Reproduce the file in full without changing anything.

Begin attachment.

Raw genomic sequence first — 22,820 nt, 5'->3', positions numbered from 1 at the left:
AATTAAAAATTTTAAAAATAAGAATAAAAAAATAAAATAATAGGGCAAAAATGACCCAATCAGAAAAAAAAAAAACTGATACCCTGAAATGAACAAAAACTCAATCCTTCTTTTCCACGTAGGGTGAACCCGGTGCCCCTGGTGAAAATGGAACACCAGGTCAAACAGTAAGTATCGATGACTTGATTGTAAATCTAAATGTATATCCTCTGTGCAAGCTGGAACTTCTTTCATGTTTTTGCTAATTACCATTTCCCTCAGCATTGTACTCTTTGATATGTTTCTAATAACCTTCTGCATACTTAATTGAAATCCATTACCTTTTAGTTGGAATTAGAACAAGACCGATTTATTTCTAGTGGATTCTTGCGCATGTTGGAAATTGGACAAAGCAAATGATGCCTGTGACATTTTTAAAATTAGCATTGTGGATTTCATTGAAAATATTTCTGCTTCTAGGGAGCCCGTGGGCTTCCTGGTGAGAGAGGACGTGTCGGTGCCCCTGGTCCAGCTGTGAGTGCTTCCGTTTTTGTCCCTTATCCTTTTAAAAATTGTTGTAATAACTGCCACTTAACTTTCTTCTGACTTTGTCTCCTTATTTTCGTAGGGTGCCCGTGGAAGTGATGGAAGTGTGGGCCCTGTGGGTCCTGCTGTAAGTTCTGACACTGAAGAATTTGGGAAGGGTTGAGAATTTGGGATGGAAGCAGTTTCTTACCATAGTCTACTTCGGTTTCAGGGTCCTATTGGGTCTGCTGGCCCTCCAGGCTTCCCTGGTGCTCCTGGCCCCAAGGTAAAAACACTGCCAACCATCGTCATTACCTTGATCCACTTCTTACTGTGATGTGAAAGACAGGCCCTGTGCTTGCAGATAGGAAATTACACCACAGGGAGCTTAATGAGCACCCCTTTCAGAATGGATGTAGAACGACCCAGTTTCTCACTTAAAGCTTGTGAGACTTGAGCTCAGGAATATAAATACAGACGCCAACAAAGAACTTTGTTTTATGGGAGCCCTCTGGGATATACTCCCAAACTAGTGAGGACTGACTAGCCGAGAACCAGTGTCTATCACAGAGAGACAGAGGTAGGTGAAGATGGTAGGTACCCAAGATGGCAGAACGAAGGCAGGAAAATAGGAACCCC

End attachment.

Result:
Raw genomic sequence first — 22,820 nt, 5'->3', positions numbered from 1 at the left:
AATTAAAAATTTTAAAAATAAGAATAAAAAAATAAAATAATAGGGCAAAAATGACCCAATCAGAAAAAAAAAAAACTGATACCCTGAAATGAACAAAAACTCAATCCTTCTTTTCCACGTAGGGTGAACCCGGTGCCCCTGGTGAAAATGGAACACCAGGTCAAACAGTAAGTATCGATGACTTGATTGTAAATCTAAATGTATATCCTCTGTGCAAGCTGGAACTTCTTTCATGTTTTTGCTAATTACCATTTCCCTCAGCATTGTACTCTTTGATATGTTTCTAATAACCTTCTGCATACTTAATTGAAATCCATTACCTTTTAGTTGGAATTAGAACAAGACCGATTTATTTCTAGTGGATTCTTGCGCATGTTGGAAATTGGACAAAGCAAATGATGCCTGTGACATTTTTAAAATTAGCATTGTGGATTTCATTGAAAATATTTCTGCTTCTAGGGAGCCCGTGGGCTTCCTGGTGAGAGAGGACGTGTCGGTGCCCCTGGTCCAGCTGTGAGTGCTTCCGTTTTTGTCCCTTATCCTTTTAAAAATTGTTGTAATAACTGCCACTTAACTTTCTTCTGACTTTGTCTCCTTATTTTCGTAGGGTGCCCGTGGAAGTGATGGAAGTGTGGGCCCTGTGGGTCCTGCTGTAAGTTCTGACACTGAAGAATTTGGGAAGGGTTGAGAATTTGGGATGGAAGCAGTTTCTTACCATAGTCTACTTCGGTTTCAGGGTCCTATTGGGTCTGCTGGCCCTCCAGGCTTCCCTGGTGCTCCTGGCCCCAAGGTAAAAACACTGCCAACCATCGTCATTACCTTGATCCACTTCTTACTGTGATGTGAAAGACAGGCCCTGTGCTTGCAGATAGGAAATTACACCACAGGGAGCTTAATGAGCACCCCTTTCAGAATGGATGTAGAACGACCCAGTTTCTCACTTAAAGCTTGTGAGACTTGAGCTCAGGAATATAAATACAGACGCCAACAAAGAACTTTGTTTTATGGGAGCCCTCTGGGATATACTCCCAAACTAGTGAGGACTGACTAGCCGAGAACCAGTGTCTATCACAGAGAGACAGAGGTAGGTGAAGATGGTAGGTACCCAAGATGGCAGAACGAAGGCAGGAAAATAGGAACCCC